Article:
UTS Faculty Member Dr. Kone Published in Scientific Journal "Akofena"
- UTS Communications
Dr. Drissa Kone, Director of the UTS Doctor of Ministry program and Assistant Professor of Conflict Resolution & Ministry, was recently invited to submit an article in the scientific journal "Akofena,” a journal of the University Felix Houphouet Boigny in Côte d'Ivoire. Akofena is an interdisciplinary journal that encourages research in the field of Languages, Communication, Literature and Civilizations.
The article was published on August 28th, 2020.
The article addresses the concept of "Ivoirité,” an identity-based concept that has fractured the Ivorian social and political fabric in the past two decades. The article suggested practical solutions to end the conflict and invite Ivorians to the path of sustainable peace and development.
The Concept of "Ivoirité": An Identity Based Concept and its Impact on Socio-political Life in Ivory Coast
During the 19th century, Europeans imposed national borders on an area that encompassed a collection of various ethnic groups. France controlled Ivory Coast as a colony, but during the 1940s and the 1950s the native people fought for independence under the guidance of a strong and charismatic leader named Felix Houphouet-Boigny, who became their first president. Upon achieving independence in 1960, Ivory Coast initially prospered economically and enjoyed political stability, but in recent years the country has been confronted with economic problems, ethnic conflict and civil war (Obi 2007, p.10).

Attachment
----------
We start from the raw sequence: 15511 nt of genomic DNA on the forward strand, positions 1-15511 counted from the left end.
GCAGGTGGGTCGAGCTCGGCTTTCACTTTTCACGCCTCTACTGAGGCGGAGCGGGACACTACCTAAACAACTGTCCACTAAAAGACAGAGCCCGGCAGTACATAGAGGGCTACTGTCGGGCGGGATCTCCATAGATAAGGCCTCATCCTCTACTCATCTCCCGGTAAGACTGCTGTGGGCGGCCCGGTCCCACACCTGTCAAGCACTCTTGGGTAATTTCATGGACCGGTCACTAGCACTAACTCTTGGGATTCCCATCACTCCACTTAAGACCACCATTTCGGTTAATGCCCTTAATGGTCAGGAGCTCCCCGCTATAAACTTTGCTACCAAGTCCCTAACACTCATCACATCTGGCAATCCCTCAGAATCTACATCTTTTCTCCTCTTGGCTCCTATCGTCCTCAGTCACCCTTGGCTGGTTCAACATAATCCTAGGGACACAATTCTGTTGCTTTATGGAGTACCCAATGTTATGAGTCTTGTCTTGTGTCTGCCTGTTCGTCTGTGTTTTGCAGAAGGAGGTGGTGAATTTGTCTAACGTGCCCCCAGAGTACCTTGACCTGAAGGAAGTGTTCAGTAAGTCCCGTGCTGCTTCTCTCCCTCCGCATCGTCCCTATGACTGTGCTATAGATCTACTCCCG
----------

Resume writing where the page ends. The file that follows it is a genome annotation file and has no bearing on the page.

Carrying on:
On September 19th, 2002 civil war broke out in Ivory Coast. The conflict split the country in half corresponding to the religious, ethnic and political lines between the people of Ivory Coast. More specifically, the country’s national identity has been fractured and the impact has been mostly negative for its people. Until today, the country is still struggling to find peace and stability. The concept of Ivoirité raises the difficult question of nationalism and citizenship in a post-colonial state composed of many ethnic and religious identities. The evolution of this concept from its inception to its use as a political tool has contributed to fracturing the social fabric of the Ivory Coast.